Politicians are unfairly blaming immigrants for shortages of housing, daycare spaces and teachers, when the real problem is government failure to invest in those areas, he added.

The long-running debate between Quebec and Ottawa has flared in recent months. Earlier this year, the premier wrote to Trudeau about the influx of asylum seekers entering Quebec, which has welcomed more than 65,000 of the 144,000 would-be refugees who came to Canada last year.

Quebec has demanded Ottawa reimburse the province $1 billion — the amount Quebec says it has cost to care for asylum seekers over the last three years.

Federal Immigration Minister Marc Miller said last week that no country would ever give up total control over immigration. But he said he and his provincial counterpart are having good discussions and agree on many matters, including limiting visas to Mexicans and protecting French.

While Legault has blamed the federal government for the “exploding” number of newcomers, the director of a research institute and co-author of a recent study on temporary immigrants says both Ottawa and Quebec have brought in measures in recent years to facilitate their arrival.

Emna Braham says the surge in temporary immigrants is due to a combination of factors, including a tight labour market, post-secondary institutions recruiting internationally, and programs by both Ottawa and Quebec to allow companies to bring in more workers.

Story continues below advertisement
Click to play video: 'Ottawa sets limits on the number of temporary residents'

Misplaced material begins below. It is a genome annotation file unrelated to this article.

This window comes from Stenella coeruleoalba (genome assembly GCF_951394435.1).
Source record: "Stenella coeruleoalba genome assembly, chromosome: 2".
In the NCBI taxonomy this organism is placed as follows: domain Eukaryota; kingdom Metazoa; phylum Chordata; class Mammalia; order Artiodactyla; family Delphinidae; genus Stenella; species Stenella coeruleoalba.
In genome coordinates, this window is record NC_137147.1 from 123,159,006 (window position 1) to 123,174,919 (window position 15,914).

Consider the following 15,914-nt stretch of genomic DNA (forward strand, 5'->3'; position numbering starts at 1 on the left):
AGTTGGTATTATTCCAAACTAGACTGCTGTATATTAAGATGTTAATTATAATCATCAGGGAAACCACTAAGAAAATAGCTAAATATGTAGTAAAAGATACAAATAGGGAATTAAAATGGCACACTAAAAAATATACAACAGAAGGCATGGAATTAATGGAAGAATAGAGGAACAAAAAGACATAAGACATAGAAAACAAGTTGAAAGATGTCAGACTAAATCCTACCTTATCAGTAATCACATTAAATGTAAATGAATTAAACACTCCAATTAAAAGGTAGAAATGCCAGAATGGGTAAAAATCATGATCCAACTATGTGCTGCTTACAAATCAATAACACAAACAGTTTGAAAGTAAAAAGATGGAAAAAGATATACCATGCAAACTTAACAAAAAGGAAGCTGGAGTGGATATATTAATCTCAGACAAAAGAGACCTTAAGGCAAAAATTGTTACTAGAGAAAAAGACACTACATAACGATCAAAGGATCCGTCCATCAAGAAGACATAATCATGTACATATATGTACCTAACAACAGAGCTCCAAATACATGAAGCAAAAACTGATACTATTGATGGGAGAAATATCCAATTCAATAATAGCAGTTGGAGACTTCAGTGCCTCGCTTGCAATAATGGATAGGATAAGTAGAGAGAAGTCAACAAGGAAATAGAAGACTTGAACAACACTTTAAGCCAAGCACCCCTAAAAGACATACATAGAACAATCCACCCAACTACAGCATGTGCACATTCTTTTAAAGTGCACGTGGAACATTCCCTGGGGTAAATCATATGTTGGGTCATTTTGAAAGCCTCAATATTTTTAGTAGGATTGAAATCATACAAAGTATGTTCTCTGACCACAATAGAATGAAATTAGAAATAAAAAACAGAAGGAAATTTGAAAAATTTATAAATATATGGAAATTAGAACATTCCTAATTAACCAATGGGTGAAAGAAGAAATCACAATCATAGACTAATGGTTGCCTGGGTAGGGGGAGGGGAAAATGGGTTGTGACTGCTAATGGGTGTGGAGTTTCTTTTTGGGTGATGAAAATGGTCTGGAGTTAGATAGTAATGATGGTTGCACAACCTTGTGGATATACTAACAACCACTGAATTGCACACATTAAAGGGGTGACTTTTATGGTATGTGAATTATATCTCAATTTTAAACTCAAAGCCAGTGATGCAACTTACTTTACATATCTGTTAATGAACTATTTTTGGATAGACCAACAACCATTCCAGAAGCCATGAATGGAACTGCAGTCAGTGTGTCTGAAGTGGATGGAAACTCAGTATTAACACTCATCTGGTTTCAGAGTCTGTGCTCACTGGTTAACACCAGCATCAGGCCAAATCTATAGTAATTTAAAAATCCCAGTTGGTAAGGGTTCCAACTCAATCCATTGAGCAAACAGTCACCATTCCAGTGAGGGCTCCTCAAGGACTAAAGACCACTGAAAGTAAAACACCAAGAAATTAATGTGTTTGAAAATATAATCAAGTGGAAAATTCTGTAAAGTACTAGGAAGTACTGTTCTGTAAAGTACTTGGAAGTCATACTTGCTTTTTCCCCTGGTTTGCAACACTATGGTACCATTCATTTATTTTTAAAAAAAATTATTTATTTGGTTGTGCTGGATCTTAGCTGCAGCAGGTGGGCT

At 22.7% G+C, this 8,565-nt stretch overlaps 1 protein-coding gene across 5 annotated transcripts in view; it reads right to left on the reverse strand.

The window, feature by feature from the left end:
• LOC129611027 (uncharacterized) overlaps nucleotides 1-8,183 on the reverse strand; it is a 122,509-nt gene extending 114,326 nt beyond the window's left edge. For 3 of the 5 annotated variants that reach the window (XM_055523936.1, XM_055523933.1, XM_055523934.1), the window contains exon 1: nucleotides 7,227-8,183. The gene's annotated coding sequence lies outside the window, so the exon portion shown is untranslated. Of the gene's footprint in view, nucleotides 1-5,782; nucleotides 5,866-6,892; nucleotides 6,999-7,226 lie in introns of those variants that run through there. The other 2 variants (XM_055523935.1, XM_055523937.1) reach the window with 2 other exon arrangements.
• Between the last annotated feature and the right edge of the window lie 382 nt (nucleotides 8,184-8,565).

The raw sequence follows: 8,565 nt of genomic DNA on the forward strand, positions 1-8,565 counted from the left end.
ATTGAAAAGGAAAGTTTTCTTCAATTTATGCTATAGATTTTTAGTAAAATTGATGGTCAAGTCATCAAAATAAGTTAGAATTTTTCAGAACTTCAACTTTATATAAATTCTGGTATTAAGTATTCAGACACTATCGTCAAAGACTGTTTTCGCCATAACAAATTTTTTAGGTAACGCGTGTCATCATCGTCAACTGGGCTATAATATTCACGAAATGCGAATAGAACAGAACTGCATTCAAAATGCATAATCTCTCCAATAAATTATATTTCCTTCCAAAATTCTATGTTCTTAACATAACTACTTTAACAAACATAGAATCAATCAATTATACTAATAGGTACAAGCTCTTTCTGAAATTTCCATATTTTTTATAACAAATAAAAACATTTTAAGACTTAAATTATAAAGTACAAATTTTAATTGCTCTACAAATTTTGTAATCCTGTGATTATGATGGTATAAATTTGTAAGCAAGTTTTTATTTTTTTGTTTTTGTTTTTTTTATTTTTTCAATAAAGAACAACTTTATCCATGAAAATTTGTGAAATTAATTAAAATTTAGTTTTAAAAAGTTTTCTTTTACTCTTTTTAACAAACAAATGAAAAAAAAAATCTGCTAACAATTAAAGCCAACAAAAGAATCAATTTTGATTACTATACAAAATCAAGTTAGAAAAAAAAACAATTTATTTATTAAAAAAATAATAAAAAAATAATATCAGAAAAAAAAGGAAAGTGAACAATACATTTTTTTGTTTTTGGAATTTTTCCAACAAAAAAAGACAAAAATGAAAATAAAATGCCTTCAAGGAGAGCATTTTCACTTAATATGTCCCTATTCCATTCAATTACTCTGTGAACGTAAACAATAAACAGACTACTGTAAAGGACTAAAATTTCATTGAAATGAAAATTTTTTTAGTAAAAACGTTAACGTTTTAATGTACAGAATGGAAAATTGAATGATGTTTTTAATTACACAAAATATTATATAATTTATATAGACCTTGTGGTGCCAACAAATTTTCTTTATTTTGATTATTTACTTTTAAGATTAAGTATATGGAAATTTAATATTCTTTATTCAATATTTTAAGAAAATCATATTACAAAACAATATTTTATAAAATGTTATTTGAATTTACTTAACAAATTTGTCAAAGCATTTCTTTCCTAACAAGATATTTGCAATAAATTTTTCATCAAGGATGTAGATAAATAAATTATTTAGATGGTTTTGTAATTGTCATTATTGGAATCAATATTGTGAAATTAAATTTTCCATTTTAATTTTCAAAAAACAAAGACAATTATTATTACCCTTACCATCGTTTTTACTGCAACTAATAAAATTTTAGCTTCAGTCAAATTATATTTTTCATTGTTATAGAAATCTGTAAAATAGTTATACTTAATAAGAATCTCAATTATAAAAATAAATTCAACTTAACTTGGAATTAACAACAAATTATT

Ottawa sets limits on the number of temporary residents

She said numbers have now climbed higher than either level of government expected, likely because temporary immigration is administered through a series of programs that are separate from one another.

“We had a set of measures that could be justified individually, but there was no reflection on what the impact will be of all these cumulative measures on the flow of immigrants that Quebec and Canada accept,” Braham said in a phone interview.

Quebec, meanwhile, says a way to reduce the number of temporary workers is to invest in technology.

“As we know, Quebec lags behind in terms of business robotization and automation. By investing in technologies, businesses will be able to increase their productivity while relying less on temporary workers,” Fréchette said in a statement Monday.

Both Braham and Blackburn point out that the high number of temporary workers in Quebec is also a result of the province’s decision to cap the number of new permanent residents it accepts each year to around 50,000, creating a bottleneck of people awaiting permanent status.

Story continues below advertisement

“If the government of Quebec had set its thresholds at the level they should be to meet the needs of the labour market, we wouldn’t be in this situation where (there) is a significant increase in temporary workers,” Blackburn said.

Braham said the moment is right for provinces and the federal government to develop a coordinated approach to immigration, and to ensure a system is put in place to ensure both long- and short-term needs are met.

Sponsored content

AdChoices